Keeping a lid on school finances

6th November 2015 at 00:00
As budgets tighten, follow these tips to look after the pennies so the pounds will take care of themselves

Here’s a conundrum: you don’t need any financial management qualifications to be a headteacher and yet the job requires numerous financial management skills.

How does this problem usually resolve itself when you get your first headship? Frantic swotting, desperate appeals for help and quite a bit of panic.

Of course, you may have had responsibility for large budget areas as an assistant or deputy headteacher, but once you take up your first headship you suddenly find yourself in a role similar to that of a chief financial officer in a large business.

If, like me, you are the head of an academy that is not part of a multi-academy trust, you will also find that you are the accounting officer of the organisation – a position that carries with it a significant amount of legal responsibility.

This is daunting in itself, but coupled with constantly increasing pressures on budgets from funding cuts, variations in pupil numbers, and rising infrastructure and equipment costs, the issue of financial management becomes a minefield.

As a new headteacher, I have found a number of ways to make this minefield easier to negotiate and, importantly, to save money at a time of ever-tightening budgets.

The first thing I did was to take direct control of all financial transactions. I operate a zero-budgeting policy, whereby all expenses must be justified to and approved by me in advance. This control enables me to ensure both the need for the purchase and value for money.

I also constantly examine all areas of current and potential expenditure to see where savings can be made. Here I outline four approaches that have made a significant difference to our school finances:

1 Shopping around

Although this sounds obvious, especially considering the need to undertake procurement and value-for-money exercises for all purchases, it is surprising how much money can be saved by shopping around.

Considerable savings can be made if you research equipment and resources that for a long time have been the domain of dedicated educational suppliers. For example, we sourced furniture through an online company that specialised in discounted office equipment. This was 75 per cent cheaper than one of the main educational suppliers.

2 Hire-to-buy

One of the problems with investing in IT equipment is what to do a few years down the line when it needs replacing with newer, more advanced technology. We have developed a hire-to-buy scheme for pupils and staff that means they can rent their personal devices (iPads for pupils and laptops for staff) at a discounted rate for two years, at which point they can purchase the devices from the school for a small final payment.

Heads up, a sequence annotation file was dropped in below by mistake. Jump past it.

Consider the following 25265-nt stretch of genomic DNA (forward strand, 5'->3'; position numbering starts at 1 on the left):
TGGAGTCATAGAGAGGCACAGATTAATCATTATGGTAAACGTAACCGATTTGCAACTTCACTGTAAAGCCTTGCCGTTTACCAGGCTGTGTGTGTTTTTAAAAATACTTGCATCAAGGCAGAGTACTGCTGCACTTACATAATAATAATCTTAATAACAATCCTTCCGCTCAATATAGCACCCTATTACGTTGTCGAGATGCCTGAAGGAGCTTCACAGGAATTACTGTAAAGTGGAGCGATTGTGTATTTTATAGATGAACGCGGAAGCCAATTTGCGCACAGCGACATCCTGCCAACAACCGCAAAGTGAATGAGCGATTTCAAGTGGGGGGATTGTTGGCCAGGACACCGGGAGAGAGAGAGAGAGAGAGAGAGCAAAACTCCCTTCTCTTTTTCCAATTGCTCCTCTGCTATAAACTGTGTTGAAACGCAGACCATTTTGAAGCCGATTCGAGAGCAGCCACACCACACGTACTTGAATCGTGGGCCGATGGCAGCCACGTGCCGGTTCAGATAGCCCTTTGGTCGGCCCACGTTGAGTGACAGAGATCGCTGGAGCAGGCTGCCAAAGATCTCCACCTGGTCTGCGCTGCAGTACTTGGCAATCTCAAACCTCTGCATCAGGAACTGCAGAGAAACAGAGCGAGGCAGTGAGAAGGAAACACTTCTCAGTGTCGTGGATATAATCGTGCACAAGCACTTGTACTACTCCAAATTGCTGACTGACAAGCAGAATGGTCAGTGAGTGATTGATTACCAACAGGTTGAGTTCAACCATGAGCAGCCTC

The advantage for the children and teachers is that they can use their device for personal as well as school purposes, and after two years it is theirs to keep. The advantage for the school is that equipment is better looked after if individuals have a financial investment in it. And, after two years, approximately two-thirds of the cost of each device has been recouped, which can then be reinvested in new, more modern equipment.

3 Family dining

Rather than having a canteen in the school with a wide selection of food and drink for pupils to buy, we operate a family dining system. This involves children and staff sitting down together each lunchtime and eating a healthy, home-cooked meal.

This approach has numerous social, behavioural and health benefits – and it also means a considerable financial saving.

Menus are produced with a meat dish, a vegetarian dish and a jacket potato option. Pupils and staff select their choices a week in advance, meaning that the food can be cooked to order each day.

As a result, only the required number of meals are made and the amount of wasted food is massively reduced. Furthermore, we can plan meals that are healthy and nutritious yet cost-effective, largely because we don’t have to cater for a wide variety of options.

4 Developing relationships

In this age of austerity, times are difficult for everyone. As a result, we have tried to develop as many mutually beneficial relationships as possible to aid both parties practically and financially.

As a new school we didn’t have the resources to invest in lots of musical instruments. What we did have, however, was some spare space. Meanwhile, a local community steel pan orchestra was looking for somewhere to store their equipment and rehearse during the evenings. We reached an agreement whereby they use our facilities in exchange for providing steel pans for music lessons.

This is a win-win situation, and there are countless ways in which similar arrangements can be made.

Ben Thompson is headteacher of Trinity Academy in Brixton, South London

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